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The Case Of Shared Professorial Lines

2595 words - 10 pages

The Case of Shared Professorial Lines

In order to stay competitive and attract good faculty and students,
"there is an inevitable tradeoff between the administrators' efforts
to moderate the rate of tuition increases faced by students and their
efforts to provide generous salary increases for the faculty
"(Ehrenberg Tuition Rising 113). The fiduciary responsibility of the
administrators is to maintain a balanced budget while being creative
in dealing with on-going budget cuts. A recent article in the
Chronicle of Higher Education entitled "Whose Professor Is It,
Anyway?" (10/22 2004, A 12) points at consortia as a possible solution
in retaining professorial lines for small programs.

My aim in this paper is to juxtapose the financial and structural
advantages and disadvantages of joining a consortium. Consortia are a
way for institutions to pool money and lower administrative burden and
cost but they do not necessarily meet the interests and needs of the
college and students. I will first look at a few consortia as examples
and then give a closer look at the prospect of sharing faculty.

Consortia have been in existence for some time with presently more
than 125 Higher Education consortia in the United States proving its
popularity and success. The Association for Consortium Leadership
(ACL), founded 35 years ago, provides insight into the types of
consortia its 65 members have formed throughout the United States. It
is the only institution serving higher education with a focus on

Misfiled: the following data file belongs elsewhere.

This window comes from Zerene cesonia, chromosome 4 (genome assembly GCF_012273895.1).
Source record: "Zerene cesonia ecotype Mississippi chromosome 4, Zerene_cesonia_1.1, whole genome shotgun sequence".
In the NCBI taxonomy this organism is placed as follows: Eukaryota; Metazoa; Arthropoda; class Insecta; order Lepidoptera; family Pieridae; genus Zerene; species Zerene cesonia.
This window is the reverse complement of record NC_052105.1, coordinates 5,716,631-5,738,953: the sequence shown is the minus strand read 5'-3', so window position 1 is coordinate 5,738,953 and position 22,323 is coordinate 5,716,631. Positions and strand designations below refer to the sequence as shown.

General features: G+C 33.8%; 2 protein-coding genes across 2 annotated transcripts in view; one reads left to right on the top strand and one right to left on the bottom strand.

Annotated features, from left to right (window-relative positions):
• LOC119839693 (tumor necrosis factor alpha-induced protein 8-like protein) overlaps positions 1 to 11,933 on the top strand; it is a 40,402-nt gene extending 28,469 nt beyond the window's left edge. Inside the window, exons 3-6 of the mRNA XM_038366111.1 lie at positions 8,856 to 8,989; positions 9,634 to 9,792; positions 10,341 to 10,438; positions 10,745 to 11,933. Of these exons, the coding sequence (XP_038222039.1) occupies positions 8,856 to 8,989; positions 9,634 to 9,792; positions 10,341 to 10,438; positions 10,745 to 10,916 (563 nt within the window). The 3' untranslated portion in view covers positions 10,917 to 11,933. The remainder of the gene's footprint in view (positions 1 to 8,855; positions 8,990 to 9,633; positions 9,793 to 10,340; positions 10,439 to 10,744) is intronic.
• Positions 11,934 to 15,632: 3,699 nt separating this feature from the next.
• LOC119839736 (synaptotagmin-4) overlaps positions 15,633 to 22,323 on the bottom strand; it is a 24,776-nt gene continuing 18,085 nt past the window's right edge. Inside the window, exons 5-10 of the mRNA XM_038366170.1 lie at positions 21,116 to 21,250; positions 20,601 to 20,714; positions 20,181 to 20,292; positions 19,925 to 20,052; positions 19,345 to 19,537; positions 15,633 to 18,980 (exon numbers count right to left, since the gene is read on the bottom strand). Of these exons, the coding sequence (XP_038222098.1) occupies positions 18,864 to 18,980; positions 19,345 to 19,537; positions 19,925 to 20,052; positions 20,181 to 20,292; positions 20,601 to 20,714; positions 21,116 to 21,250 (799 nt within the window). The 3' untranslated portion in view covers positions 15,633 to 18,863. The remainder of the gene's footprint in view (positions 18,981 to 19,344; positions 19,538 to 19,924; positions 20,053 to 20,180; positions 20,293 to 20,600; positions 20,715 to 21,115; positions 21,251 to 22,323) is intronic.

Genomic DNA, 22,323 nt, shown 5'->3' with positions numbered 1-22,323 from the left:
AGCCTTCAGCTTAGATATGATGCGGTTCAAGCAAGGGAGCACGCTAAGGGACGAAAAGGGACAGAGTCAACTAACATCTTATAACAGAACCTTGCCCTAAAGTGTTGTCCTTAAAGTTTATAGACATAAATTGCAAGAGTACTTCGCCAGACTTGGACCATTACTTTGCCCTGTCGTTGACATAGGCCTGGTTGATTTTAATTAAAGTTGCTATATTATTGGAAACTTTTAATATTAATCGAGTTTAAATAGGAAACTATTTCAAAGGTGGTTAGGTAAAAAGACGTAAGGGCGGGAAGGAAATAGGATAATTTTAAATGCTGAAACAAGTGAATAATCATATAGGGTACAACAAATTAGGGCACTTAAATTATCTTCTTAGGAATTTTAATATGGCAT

inter-institutional cooperation. Institutions planning a partnership
with each other and/or a community are given advice and a mentor to
help them establish their program and meet their needs. Other services
include helping doctoral students, search firms and conference
planners in their projects as well as administering consulting
assistance to and exploring new areas for existing partnerships.
Generally, consortia are formed as a cost saving measure in
non-academic disciplines and fields, for example by sharing
maintenance systems and offering cross registration to students.

Consortia can also be formed on a smaller scale representing
particular interests as is the case with the Consortium on
Revolutionary Europe established by five universities - Florida State
University, the University of Florida, the University of Georgia, the
University of South Carolina, and Louisiana State University - in 1972
with the aim to organize an annual conference. It succeeded in its
primary goal and includes now seventeen institutions. On a much larger
scale, the consortium Five Colleges Incorporated was established in
1965 by five Massachusetts colleges - Amherst, Hampshire, Mount
Holyoke, and Smith Colleges - who offer cross registration, shared
educational and cultural resources and facilities, inter-campus

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